THE PURPOSE of this paper is to emphasize the significance and frequency of a transient diabetic syndrome due to and occurring during incipient meningococcic meningitis. This condition was noted among the miscellaneous meningitides as early as 1884.1 These early observations referred to cases of tuberculous meningitis.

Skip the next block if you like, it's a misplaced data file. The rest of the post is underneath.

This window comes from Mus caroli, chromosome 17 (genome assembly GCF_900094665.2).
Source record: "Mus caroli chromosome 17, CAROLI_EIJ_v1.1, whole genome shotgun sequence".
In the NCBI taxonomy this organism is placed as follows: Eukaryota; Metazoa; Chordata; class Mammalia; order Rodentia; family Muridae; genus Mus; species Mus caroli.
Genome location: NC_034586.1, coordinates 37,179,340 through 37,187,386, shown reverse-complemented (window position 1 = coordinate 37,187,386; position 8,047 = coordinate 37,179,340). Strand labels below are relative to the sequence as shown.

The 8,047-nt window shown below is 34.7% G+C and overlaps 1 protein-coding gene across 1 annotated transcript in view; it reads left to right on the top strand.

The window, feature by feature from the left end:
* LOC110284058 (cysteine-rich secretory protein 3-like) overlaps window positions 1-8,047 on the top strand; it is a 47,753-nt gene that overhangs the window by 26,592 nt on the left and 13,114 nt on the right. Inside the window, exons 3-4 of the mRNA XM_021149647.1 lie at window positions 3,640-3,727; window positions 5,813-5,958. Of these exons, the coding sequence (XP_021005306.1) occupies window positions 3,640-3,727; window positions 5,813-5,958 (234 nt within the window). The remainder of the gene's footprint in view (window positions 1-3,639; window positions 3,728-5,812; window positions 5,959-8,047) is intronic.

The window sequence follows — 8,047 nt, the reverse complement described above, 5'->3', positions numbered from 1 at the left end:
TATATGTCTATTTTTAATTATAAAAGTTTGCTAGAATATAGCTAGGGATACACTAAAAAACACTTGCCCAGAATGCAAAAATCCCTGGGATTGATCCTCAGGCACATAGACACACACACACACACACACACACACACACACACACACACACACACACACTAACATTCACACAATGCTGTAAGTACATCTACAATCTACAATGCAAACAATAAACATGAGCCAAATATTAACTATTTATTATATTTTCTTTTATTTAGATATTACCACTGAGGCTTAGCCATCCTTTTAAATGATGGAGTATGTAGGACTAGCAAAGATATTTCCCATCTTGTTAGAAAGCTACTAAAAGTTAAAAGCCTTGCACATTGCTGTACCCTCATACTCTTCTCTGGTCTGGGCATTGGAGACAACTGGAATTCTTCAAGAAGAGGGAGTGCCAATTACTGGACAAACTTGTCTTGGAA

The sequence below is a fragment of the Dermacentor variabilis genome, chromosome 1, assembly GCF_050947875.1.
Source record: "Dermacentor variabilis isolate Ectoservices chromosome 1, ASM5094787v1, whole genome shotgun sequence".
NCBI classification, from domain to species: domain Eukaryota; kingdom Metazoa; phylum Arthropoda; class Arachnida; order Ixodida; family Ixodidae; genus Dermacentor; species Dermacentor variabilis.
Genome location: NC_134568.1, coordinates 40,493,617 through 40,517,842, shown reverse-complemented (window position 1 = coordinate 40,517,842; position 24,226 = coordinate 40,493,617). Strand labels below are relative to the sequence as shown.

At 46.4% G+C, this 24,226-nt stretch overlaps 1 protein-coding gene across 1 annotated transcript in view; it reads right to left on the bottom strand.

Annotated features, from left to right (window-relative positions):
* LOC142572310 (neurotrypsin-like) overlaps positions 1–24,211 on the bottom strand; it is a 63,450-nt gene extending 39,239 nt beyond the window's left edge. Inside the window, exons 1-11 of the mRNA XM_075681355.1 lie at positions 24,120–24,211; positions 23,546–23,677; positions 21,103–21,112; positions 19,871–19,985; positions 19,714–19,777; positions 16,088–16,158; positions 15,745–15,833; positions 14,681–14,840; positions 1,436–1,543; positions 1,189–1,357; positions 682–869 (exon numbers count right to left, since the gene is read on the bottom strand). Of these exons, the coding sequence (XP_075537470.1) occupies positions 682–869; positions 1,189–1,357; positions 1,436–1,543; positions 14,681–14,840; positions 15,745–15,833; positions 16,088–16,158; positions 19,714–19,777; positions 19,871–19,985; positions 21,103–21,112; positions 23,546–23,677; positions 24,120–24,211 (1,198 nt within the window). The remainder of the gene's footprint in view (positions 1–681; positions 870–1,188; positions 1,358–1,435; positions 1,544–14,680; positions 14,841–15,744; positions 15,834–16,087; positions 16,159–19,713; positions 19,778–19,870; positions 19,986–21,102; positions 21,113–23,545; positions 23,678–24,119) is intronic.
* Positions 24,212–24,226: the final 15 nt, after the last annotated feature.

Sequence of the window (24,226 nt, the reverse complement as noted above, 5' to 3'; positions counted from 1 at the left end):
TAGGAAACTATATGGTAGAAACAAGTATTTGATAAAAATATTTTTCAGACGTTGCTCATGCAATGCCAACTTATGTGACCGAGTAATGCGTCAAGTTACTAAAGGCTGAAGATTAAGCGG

The occurrence of glycosuria in meningococcic meningitis has been reported by Box and Nicholson,2 Bruce and Flexner,3 Ward and Driver,4 Hunter,5 McNally,6 Cole7 and Ferguson and Barr8 (table 1). Observations at South View Isolation Hospital during the last three years have indicated that this syndrome exists in a high proportion of cases of meningococcic meningitis. Findings of sugar and acetone in the urine and treatment of diabetic acidosis impeded the diagnosis of meningococcic meningitis in some instances. When these findings interfere with the final diagnosis of meningococcic meningitis a serious prognosis results. This paper will not involve itself in the diagnostic